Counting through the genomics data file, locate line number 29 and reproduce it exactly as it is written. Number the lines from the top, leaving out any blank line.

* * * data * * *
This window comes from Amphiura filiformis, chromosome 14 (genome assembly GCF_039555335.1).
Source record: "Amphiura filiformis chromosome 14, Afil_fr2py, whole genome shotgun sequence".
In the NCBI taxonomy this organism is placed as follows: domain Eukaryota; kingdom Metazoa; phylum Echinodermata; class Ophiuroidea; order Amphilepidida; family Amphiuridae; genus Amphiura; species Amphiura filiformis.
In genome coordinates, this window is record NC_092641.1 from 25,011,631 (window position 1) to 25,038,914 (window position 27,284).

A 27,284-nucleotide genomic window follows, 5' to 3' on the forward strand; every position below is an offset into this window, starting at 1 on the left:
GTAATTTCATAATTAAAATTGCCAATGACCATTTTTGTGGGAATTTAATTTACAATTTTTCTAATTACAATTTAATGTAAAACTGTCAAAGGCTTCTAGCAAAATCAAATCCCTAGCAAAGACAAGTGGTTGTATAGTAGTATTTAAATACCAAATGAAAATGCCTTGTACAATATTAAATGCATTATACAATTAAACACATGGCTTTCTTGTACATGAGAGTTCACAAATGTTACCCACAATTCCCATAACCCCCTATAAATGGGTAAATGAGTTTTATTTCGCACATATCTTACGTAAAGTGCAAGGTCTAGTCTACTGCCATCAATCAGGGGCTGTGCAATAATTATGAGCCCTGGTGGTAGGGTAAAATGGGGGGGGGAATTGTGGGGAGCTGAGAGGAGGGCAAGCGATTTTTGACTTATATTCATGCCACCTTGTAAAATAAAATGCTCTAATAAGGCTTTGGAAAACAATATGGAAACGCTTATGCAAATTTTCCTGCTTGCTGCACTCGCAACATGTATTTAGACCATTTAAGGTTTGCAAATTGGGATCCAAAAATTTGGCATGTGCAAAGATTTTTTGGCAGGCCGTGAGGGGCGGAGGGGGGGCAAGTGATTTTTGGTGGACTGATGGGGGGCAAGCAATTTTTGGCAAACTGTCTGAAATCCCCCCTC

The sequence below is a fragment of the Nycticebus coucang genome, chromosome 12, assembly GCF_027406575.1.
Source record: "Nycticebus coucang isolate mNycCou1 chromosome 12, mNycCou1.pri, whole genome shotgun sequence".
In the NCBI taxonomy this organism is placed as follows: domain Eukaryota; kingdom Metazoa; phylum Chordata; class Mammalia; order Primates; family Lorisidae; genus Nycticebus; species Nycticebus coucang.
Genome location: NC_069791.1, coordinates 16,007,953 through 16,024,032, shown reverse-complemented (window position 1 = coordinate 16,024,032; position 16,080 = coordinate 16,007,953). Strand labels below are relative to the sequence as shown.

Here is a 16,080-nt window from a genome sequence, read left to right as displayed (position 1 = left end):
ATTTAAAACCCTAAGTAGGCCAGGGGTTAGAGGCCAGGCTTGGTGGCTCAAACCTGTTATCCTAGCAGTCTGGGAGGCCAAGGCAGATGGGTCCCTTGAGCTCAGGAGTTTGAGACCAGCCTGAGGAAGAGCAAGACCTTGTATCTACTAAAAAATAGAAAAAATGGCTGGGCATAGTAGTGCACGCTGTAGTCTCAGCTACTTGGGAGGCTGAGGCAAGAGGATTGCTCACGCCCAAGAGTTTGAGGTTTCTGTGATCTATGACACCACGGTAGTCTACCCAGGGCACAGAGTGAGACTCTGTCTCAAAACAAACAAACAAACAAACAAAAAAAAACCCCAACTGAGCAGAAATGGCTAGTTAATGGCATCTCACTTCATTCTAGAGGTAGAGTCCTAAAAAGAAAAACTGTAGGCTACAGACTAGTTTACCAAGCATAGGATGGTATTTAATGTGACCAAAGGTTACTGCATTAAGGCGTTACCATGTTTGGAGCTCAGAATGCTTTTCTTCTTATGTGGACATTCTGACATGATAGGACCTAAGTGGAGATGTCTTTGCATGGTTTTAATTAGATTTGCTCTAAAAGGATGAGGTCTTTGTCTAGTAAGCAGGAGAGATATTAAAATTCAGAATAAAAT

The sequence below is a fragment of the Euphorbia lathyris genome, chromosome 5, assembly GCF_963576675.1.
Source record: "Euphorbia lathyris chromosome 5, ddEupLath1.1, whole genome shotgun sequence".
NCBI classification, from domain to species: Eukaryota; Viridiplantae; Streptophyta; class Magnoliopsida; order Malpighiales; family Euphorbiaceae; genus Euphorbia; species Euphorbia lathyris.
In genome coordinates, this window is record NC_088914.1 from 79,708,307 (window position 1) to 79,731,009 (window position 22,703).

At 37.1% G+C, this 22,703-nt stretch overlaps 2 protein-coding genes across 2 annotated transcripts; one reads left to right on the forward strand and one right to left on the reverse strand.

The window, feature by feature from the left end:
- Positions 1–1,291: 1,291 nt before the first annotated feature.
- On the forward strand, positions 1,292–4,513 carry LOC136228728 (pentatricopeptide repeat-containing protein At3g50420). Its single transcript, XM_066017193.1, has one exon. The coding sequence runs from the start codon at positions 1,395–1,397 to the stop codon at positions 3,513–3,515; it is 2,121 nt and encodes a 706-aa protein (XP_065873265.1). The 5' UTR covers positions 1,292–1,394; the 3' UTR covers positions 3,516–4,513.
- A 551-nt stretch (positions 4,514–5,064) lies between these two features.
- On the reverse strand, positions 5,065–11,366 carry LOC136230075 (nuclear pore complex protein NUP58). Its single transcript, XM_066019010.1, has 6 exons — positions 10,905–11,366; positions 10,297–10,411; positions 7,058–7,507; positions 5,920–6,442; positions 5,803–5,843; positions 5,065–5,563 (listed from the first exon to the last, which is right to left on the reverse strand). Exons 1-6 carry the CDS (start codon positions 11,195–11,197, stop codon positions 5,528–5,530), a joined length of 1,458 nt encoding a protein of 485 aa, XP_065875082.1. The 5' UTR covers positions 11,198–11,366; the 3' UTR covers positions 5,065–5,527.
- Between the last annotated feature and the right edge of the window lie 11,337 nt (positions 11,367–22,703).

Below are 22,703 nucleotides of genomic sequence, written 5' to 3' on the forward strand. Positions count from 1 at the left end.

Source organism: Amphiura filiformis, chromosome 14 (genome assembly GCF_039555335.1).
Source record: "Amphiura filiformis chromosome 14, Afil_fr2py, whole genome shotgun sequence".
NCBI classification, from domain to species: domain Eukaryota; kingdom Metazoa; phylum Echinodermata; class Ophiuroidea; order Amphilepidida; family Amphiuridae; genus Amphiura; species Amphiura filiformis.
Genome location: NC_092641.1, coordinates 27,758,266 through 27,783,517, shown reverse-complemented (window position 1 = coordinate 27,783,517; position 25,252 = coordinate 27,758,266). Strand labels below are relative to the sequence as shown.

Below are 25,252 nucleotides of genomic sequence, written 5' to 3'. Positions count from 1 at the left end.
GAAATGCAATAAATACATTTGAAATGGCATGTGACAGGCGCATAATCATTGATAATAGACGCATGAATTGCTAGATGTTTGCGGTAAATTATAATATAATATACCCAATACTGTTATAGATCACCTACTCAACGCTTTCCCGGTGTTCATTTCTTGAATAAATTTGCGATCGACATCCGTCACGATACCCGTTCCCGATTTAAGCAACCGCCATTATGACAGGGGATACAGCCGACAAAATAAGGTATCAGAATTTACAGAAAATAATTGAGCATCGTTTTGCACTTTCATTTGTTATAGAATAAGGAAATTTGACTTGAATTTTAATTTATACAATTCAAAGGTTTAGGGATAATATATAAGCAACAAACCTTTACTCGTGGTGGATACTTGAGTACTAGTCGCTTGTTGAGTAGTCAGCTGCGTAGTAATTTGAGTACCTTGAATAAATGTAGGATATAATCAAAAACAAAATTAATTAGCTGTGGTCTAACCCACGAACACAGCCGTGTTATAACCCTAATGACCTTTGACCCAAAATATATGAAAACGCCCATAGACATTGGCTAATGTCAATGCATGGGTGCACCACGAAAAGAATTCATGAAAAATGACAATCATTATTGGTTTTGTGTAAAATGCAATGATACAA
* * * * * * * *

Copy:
Below are 25,252 nucleotides of genomic sequence, written 5' to 3'. Positions count from 1 at the left end.